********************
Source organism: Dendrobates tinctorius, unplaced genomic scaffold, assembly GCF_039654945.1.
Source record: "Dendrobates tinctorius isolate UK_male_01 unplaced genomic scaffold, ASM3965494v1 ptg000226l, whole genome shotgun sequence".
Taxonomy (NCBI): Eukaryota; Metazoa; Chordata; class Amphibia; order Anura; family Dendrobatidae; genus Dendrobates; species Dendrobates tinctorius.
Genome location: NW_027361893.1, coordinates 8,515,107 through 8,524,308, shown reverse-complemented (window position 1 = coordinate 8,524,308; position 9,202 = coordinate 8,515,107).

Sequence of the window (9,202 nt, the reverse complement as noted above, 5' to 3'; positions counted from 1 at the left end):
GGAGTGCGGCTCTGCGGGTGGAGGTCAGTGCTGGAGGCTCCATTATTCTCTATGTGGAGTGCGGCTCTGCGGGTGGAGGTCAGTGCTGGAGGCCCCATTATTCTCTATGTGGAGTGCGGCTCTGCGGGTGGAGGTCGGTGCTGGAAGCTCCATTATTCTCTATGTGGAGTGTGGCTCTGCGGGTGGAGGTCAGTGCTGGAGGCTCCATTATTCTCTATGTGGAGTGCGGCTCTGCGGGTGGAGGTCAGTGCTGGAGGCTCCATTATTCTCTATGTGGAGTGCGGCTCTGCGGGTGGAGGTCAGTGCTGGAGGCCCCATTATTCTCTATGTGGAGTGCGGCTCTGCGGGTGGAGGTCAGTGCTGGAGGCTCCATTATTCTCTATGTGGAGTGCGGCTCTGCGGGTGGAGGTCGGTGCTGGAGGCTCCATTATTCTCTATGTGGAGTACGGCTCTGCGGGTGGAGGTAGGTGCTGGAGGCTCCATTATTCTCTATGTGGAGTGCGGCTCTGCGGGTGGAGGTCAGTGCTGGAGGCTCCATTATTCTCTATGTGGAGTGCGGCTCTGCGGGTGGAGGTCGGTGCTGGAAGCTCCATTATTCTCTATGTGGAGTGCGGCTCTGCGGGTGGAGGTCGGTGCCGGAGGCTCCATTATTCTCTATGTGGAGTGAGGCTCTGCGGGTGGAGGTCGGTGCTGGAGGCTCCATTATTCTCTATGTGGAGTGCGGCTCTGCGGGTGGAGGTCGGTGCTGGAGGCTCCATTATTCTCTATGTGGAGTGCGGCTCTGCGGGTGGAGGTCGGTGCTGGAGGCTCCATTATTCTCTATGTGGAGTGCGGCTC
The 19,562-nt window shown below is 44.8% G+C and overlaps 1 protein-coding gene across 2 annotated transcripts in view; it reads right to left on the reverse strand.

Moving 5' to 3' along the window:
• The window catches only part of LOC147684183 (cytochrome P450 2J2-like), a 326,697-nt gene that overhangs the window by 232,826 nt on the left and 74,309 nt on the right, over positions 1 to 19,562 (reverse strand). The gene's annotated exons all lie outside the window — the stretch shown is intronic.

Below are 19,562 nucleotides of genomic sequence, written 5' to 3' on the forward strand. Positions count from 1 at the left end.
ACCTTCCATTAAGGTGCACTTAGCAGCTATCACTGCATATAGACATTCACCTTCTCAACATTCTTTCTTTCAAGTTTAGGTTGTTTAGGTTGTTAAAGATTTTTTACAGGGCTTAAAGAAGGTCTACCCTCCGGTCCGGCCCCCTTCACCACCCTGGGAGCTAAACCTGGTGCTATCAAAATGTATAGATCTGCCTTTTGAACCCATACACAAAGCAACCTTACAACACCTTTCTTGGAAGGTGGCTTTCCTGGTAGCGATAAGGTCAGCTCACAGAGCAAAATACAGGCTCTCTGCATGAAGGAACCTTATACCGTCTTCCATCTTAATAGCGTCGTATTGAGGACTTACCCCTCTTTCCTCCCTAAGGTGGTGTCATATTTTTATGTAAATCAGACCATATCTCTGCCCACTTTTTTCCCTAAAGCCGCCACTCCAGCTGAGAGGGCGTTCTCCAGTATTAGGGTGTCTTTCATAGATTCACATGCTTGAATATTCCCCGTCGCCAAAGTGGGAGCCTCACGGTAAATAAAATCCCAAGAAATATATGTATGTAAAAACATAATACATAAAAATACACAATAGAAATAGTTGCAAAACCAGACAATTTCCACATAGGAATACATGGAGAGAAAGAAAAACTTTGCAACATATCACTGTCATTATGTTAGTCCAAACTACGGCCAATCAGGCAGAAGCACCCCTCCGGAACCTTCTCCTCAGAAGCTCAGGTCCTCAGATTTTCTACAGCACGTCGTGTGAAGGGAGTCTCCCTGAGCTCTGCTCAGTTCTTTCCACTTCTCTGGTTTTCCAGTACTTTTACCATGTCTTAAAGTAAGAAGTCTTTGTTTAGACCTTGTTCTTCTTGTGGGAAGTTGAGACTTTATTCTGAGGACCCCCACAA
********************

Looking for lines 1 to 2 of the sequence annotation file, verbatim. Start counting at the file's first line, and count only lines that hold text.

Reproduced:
Source organism: Dendrobates tinctorius, unplaced genomic scaffold, assembly GCF_039654945.1.
Source record: "Dendrobates tinctorius isolate UK_male_01 unplaced genomic scaffold, ASM3965494v1 ptg000226l, whole genome shotgun sequence".